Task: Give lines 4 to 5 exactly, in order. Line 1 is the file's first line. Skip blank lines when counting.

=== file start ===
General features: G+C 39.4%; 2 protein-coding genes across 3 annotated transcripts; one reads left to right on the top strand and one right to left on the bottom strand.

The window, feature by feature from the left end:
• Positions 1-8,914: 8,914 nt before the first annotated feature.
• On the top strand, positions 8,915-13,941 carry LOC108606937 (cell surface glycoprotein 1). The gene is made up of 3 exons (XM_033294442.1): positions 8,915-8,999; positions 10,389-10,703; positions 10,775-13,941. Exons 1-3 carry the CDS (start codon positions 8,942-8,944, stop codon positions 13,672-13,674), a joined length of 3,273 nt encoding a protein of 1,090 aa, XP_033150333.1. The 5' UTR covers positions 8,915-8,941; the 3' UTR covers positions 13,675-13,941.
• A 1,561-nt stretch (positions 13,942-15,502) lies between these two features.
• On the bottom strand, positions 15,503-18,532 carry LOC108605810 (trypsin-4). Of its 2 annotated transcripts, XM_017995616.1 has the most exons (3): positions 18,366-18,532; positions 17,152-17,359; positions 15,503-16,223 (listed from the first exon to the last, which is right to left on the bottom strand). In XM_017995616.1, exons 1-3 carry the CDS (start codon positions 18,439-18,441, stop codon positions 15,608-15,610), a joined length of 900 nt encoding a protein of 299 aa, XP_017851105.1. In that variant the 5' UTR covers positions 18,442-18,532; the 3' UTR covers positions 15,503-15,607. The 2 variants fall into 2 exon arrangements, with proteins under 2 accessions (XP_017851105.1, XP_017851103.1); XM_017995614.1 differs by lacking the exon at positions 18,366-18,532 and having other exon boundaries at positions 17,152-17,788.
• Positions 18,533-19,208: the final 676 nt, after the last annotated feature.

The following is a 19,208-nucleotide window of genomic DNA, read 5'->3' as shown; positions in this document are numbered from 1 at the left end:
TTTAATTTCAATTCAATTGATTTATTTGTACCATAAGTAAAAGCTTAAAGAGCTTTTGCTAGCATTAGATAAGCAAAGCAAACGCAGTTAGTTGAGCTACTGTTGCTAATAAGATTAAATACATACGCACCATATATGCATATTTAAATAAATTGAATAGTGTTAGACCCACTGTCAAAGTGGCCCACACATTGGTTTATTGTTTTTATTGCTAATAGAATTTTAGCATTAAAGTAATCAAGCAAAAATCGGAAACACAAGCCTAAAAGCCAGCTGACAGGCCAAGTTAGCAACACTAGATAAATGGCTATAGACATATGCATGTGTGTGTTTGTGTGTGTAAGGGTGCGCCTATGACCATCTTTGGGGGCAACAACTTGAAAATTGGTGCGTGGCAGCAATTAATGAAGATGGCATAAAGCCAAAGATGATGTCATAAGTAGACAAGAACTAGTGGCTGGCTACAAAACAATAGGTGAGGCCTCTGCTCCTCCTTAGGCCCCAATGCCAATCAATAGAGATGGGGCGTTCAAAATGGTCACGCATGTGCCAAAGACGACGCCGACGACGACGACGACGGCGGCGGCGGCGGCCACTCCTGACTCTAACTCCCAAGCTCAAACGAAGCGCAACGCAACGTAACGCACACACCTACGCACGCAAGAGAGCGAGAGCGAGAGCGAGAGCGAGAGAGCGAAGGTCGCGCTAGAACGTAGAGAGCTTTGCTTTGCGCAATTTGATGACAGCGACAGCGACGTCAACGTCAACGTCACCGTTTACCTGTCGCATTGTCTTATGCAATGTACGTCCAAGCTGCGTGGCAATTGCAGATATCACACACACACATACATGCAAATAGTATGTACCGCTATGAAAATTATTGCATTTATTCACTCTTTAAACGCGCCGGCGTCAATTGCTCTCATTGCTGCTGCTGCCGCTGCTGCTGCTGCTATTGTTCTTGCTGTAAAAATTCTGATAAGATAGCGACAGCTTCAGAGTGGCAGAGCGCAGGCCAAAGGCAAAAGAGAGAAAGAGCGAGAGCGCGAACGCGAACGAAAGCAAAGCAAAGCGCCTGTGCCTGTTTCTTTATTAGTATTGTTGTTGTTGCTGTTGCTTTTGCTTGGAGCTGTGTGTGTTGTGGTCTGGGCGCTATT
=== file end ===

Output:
• On the top strand, positions 8,915-13,941 carry LOC108606937 (cell surface glycoprotein 1). The gene is made up of 3 exons (XM_033294442.1): positions 8,915-8,999; positions 10,389-10,703; positions 10,775-13,941. Exons 1-3 carry the CDS (start codon positions 8,942-8,944, stop codon positions 13,672-13,674), a joined length of 3,273 nt encoding a protein of 1,090 aa, XP_033150333.1. The 5' UTR covers positions 8,915-8,941; the 3' UTR covers positions 13,675-13,941.
• A 1,561-nt stretch (positions 13,942-15,502) lies between these two features.